A container ship in dock, having it’s cargo unloaded. (Associated Press File)

Green Party calls Salish Sea ‘free parking lot for world’s largest container ships’

MP Elizabeth May rails against Port of Vancouver, Transport Canada and impact on local environment

The Greens have accused the Port of Vancouver of “mismanagement,” saying the waters around the southern Gulf Islands have been turned into “a free parking lot for the world’s largest container ships.”

That’s according to a recent written statement, where the Greens call on Minister of Transport Marc Garneau to look at the issue.

ALSO READ: Scuba scientists help save endangered marine life off Vancouver Island

“The presence of these freighters anchoring in the Salish Sea is incredibly disruptive to my constituents and the local environment,” said Green Party leader and M.P. for Saanich-Gulf Islands Elizabeth May. “Transport Canada’s decision to extend the Interim Protocol for the Use of Southern B.C. Anchorages is simply not acceptable.”

Paul Manly, M.P. for Nanaimo-Ladysmith echoes May’s concerns, saying that not only are local residents suffering from noise and light pollution, there’s also dust from maintenance work, sewage being dumped into the water and damage to the ocean floor caused by dragging anchors.

“Residents of Thetis Island and Ladysmith are also being affected and they’re calling for an immediate moratorium on these anchorages,” he said.

According to Transport Canada’s website there is no formal process to regulate the practices of ships anchored outside ports.

“Residents have not been properly consulted by Transport Canada nor have they been updated on the status of these ships,” said May. “Surely it would have been common courtesy for Transport Canada to ensure that these early measures occurred? The Salish Sea is a sensitive ecosystem, home to endangered species like the southern resident killer whale whose habitat is being constantly invaded and threatened by the presence of these vessels.

ALSO READ: New photos help identify mystery creature found on Peninsula beach

“I therefore ask Transport Canada to have the freighters using southern B.C. anchorages removed by the end of June, when the protocol was supposed to end, and find another solution to traffic jams in the Port of Vancouver. Residents and wildlife should not have to suffer for the mistakes of Transport Canada.”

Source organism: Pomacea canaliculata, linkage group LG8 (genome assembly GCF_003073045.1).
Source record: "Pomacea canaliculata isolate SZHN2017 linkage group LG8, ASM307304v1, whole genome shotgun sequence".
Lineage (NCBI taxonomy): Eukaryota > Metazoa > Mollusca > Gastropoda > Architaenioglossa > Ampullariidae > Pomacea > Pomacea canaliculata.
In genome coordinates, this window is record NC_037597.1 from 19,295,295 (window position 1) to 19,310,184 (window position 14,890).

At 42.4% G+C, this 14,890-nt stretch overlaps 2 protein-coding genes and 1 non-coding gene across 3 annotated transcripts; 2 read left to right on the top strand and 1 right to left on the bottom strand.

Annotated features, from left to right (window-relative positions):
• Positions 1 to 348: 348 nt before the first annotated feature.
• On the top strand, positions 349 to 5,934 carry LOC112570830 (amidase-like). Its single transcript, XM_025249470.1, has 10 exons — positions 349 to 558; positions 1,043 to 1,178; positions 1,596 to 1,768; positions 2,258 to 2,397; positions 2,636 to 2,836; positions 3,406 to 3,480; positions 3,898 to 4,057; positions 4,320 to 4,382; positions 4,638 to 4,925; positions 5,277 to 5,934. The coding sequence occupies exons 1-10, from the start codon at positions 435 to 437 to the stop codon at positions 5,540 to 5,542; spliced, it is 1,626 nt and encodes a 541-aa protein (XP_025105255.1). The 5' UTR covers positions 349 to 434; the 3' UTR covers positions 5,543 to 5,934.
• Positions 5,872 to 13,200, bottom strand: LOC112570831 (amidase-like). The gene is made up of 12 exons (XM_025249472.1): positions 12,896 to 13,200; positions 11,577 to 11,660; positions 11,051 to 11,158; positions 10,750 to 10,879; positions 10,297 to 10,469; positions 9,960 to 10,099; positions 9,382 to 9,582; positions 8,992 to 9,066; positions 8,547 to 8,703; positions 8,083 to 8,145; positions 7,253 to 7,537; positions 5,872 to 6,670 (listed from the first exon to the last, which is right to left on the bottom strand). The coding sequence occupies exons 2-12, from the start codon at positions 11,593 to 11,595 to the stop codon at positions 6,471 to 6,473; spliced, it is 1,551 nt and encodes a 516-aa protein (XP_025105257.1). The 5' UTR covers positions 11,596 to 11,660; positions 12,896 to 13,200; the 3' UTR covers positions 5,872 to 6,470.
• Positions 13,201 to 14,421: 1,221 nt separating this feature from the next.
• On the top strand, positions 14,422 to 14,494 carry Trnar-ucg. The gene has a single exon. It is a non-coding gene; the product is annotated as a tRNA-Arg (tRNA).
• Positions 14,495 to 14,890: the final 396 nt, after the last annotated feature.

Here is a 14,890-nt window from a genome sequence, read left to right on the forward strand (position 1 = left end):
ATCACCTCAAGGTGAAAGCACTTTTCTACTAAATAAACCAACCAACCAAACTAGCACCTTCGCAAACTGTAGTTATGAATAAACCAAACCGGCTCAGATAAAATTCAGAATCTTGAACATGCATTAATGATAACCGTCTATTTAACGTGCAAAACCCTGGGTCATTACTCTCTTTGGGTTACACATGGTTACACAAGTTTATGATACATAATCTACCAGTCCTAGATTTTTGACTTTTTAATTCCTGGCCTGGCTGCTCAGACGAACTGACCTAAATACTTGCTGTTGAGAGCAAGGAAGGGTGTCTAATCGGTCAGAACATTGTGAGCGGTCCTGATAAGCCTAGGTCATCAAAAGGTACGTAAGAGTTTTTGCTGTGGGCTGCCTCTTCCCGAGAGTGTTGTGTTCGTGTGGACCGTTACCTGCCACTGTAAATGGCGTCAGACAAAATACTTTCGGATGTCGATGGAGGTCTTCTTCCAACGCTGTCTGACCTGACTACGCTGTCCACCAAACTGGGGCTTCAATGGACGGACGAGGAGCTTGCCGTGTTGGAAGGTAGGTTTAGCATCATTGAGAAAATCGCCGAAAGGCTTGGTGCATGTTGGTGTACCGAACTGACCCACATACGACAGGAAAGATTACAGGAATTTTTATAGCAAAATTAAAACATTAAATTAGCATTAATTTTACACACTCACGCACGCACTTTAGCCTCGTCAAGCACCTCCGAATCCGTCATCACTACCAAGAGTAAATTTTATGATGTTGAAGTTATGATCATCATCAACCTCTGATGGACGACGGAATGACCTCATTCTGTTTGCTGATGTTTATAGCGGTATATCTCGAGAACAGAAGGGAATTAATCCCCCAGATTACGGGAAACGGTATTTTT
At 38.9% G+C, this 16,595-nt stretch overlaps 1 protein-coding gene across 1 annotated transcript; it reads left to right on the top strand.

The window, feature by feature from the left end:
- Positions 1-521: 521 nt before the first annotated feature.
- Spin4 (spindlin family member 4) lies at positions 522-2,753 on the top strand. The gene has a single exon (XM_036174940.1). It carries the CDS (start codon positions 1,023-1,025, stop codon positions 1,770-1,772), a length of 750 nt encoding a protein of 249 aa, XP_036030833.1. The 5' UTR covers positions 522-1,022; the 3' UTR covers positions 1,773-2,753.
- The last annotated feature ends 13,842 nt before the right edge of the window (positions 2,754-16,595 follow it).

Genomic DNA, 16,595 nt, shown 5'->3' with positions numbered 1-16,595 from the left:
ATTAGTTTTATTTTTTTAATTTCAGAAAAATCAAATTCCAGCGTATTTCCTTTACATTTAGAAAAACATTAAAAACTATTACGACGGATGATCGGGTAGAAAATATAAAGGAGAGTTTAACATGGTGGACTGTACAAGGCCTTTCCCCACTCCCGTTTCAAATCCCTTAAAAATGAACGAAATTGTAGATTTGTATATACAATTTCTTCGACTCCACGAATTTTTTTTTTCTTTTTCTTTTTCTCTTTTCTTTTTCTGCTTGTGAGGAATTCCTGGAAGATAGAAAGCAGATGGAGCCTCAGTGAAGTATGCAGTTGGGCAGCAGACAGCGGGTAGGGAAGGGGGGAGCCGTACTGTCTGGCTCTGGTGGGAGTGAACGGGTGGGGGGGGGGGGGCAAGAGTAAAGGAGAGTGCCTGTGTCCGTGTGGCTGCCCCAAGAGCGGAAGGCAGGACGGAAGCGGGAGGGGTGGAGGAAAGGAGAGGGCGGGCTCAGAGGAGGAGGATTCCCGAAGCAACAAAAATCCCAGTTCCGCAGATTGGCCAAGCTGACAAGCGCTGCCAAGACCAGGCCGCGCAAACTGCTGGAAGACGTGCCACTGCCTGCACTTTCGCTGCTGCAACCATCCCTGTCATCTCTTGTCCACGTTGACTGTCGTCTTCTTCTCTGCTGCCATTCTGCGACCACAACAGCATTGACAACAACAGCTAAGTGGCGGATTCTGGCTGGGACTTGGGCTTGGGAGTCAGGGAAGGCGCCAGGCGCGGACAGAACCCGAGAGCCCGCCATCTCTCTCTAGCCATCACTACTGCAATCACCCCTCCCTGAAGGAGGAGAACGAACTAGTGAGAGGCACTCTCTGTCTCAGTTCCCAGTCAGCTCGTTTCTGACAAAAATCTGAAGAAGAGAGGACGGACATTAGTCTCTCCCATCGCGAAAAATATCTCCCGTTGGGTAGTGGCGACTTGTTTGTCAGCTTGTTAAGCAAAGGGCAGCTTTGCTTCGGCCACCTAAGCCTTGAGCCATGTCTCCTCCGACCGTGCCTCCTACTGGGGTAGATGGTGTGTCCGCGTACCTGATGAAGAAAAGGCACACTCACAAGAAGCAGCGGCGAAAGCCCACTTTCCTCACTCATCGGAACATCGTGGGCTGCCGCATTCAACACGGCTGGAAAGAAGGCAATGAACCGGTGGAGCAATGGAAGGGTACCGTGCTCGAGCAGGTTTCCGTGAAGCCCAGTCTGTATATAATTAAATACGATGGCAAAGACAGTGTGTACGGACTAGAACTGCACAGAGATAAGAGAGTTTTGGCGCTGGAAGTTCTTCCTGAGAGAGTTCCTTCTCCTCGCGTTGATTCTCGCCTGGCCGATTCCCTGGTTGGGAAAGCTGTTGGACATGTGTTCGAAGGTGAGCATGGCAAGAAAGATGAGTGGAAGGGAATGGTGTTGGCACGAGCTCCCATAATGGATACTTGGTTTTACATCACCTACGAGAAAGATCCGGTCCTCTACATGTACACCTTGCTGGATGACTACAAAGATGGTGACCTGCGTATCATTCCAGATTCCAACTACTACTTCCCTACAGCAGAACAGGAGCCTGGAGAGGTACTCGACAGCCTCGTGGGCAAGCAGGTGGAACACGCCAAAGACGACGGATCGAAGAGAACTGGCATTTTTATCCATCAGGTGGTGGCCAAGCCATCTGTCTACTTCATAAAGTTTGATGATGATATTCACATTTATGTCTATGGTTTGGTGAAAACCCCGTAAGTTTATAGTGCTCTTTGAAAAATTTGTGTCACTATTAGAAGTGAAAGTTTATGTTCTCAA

The Port of Vancouver responded with a written statement.

“Growing trade demands have led to increasing demand for anchorages, often in excess of Port of Vancouver capacity. When all Port of Vancouver anchorages are in use, ships anchor outside of port jurisdiction, including around the Gulf Islands.”

They go on to say that Gulf Island anchorages fall with the jurisdiction of Transport Canada and they are only assisting them. They say they have set time limits for anchorage use, added three extra anchorages in English Bay and avoid assigning ships to Gulf Islands anchoarages whenever possible.

ALSO READ: Deep Cove Mermaid raises eco-issues swimming Mexico, backed by Mexican Navy

Transport Canada said they launched the Anchorages Initiative in 2017 and an interim protocol was enacted in February 2018. They say they are presently engaged in a period of careful consultation with stakeholders.

In a written statement, Transport Canada wrote, “It is important to note that in Canada, as in many other countries, the right to anchor a vessel is part of the common law of navigation. A ship is free to anchor temporarily and for a reasonable period of time in any appropriate location.”



nick.murray@peninsulanewsreview.com

Like us on Facebook and follow us on Twitter

Get local stories you won't find anywhere else right to your inbox.
Sign up here

Just Posted

Cowichan CMHA officials respond to report, probation order

“there are important improvements needed to ensure greater fairness within our housing program.”

Cowichan RCMP remind public to leave dogs chilling at home on hot days

Dogsafe has designed a Dog in a Hot Car Responder Checklist

Editorial: Minimal risk in sending kids back to school

Time to poke our heads out of our comfortable nests and venture out into the world again.

Water in Lake Cowichan just fine, says acting mayor

Tim McGonigle said there is no truth to rumours of water advisories

Cowichan Caps help BCHL score commitment record

The BCHL saw 172 players commit to post-secondary institutions this past season

B.C. legislature coming back June 22 as COVID-19 emergency hits record

Pandemic restrictions now longer than 2017 wildfire emergency

Facing changes together: Your community, your journalists

The COVID-19 pandemic has changed the world in ways that would have… Continue reading

COVID-19: B.C. too dependent on foreign food production workers

New B.C. job site links unemployed with farm, seafood work

B.C. businesses ‘can’t shoulder burden’ of COVID-19 sick pay

Trudeau’s plan should be tied to federal emergency aid

Another Asian giant ‘murder hornet’ found in Lower Mainland

This is the farthest east the invasive species has been found so far

B.C. girl left temporarily paralyzed by tick bite sparks warning from family

Mom says parents need to check their kids when they go camping

PHOTOS: Loved ones reunite at an oasis on closed U.S.-Canada border in Surrey

Officials closed the park in mid-March over coronavirus concerns

Feds delay national action plan for missing and murdered Indigenous women

Meanwhile, the pandemic has exacerbated the violence facing many Indigenous women and girls

B.C.’s essential grocery, hardware store employees should get pandemic pay: retail group

Only B.C.’s social, health and corrections workers are eligible for top-ups

Most Read